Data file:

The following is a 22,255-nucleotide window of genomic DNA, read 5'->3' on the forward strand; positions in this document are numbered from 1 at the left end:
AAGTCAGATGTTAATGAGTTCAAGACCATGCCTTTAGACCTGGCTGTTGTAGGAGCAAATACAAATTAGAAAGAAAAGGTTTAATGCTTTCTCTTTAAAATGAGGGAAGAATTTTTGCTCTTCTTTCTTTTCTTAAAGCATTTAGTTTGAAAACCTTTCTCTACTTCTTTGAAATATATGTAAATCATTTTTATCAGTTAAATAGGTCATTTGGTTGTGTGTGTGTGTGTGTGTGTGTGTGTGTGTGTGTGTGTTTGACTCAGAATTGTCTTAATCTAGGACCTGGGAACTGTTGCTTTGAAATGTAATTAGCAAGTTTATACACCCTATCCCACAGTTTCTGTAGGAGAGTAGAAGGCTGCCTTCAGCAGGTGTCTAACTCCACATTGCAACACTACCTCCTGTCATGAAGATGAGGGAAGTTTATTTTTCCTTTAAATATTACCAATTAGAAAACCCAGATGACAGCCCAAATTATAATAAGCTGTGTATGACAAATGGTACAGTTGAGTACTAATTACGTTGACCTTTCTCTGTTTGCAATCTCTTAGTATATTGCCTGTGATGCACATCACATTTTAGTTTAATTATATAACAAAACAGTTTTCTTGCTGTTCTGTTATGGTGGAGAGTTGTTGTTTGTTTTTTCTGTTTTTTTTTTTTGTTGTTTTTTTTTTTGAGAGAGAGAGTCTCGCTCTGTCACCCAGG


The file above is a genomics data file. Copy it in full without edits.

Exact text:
The following is a 22,255-nucleotide window of genomic DNA, read 5'->3' on the forward strand; positions in this document are numbered from 1 at the left end:
AAGTCAGATGTTAATGAGTTCAAGACCATGCCTTTAGACCTGGCTGTTGTAGGAGCAAATACAAATTAGAAAGAAAAGGTTTAATGCTTTCTCTTTAAAATGAGGGAAGAATTTTTGCTCTTCTTTCTTTTCTTAAAGCATTTAGTTTGAAAACCTTTCTCTACTTCTTTGAAATATATGTAAATCATTTTTATCAGTTAAATAGGTCATTTGGTTGTGTGTGTGTGTGTGTGTGTGTGTGTGTGTGTGTGTGTTTGACTCAGAATTGTCTTAATCTAGGACCTGGGAACTGTTGCTTTGAAATGTAATTAGCAAGTTTATACACCCTATCCCACAGTTTCTGTAGGAGAGTAGAAGGCTGCCTTCAGCAGGTGTCTAACTCCACATTGCAACACTACCTCCTGTCATGAAGATGAGGGAAGTTTATTTTTCCTTTAAATATTACCAATTAGAAAACCCAGATGACAGCCCAAATTATAATAAGCTGTGTATGACAAATGGTACAGTTGAGTACTAATTACGTTGACCTTTCTCTGTTTGCAATCTCTTAGTATATTGCCTGTGATGCACATCACATTTTAGTTTAATTATATAACAAAACAGTTTTCTTGCTGTTCTGTTATGGTGGAGAGTTGTTGTTTGTTTTTTCTGTTTTTTTTTTTTGTTGTTTTTTTTTTTGAGAGAGAGAGTCTCGCTCTGTCACCCAGG